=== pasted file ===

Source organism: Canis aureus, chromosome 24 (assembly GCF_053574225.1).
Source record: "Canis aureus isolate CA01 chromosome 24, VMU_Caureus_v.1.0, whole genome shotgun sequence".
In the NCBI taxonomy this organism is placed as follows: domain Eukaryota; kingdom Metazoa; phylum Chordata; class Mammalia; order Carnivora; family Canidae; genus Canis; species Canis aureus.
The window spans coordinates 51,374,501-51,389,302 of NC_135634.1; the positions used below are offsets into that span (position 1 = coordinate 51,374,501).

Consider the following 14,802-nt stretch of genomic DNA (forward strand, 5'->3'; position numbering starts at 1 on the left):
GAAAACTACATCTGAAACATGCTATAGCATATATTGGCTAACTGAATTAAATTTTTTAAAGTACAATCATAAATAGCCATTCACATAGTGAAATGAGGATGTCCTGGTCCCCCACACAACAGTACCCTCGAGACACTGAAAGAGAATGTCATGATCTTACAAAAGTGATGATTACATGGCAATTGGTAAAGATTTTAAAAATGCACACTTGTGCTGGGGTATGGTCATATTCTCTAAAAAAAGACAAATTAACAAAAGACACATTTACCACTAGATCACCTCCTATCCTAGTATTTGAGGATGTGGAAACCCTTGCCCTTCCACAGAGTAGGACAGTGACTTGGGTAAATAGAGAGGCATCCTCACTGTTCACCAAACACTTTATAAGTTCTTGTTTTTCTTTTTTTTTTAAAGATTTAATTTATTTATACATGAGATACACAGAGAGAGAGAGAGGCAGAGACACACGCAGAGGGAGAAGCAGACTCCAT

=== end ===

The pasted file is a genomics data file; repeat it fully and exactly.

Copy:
Source organism: Canis aureus, chromosome 24 (assembly GCF_053574225.1).
Source record: "Canis aureus isolate CA01 chromosome 24, VMU_Caureus_v.1.0, whole genome shotgun sequence".
In the NCBI taxonomy this organism is placed as follows: domain Eukaryota; kingdom Metazoa; phylum Chordata; class Mammalia; order Carnivora; family Canidae; genus Canis; species Canis aureus.
The window spans coordinates 51,374,501-51,389,302 of NC_135634.1; the positions used below are offsets into that span (position 1 = coordinate 51,374,501).

Consider the following 14,802-nt stretch of genomic DNA (forward strand, 5'->3'; position numbering starts at 1 on the left):
GAAAACTACATCTGAAACATGCTATAGCATATATTGGCTAACTGAATTAAATTTTTTAAAGTACAATCATAAATAGCCATTCACATAGTGAAATGAGGATGTCCTGGTCCCCCACACAACAGTACCCTCGAGACACTGAAAGAGAATGTCATGATCTTACAAAAGTGATGATTACATGGCAATTGGTAAAGATTTTAAAAATGCACACTTGTGCTGGGGTATGGTCATATTCTCTAAAAAAAGACAAATTAACAAAAGACACATTTACCACTAGATCACCTCCTATCCTAGTATTTGAGGATGTGGAAACCCTTGCCCTTCCACAGAGTAGGACAGTGACTTGGGTAAATAGAGAGGCATCCTCACTGTTCACCAAACACTTTATAAGTTCTTGTTTTTCTTTTTTTTTTAAAGATTTAATTTATTTATACATGAGATACACAGAGAGAGAGAGAGGCAGAGACACACGCAGAGGGAGAAGCAGACTCCAT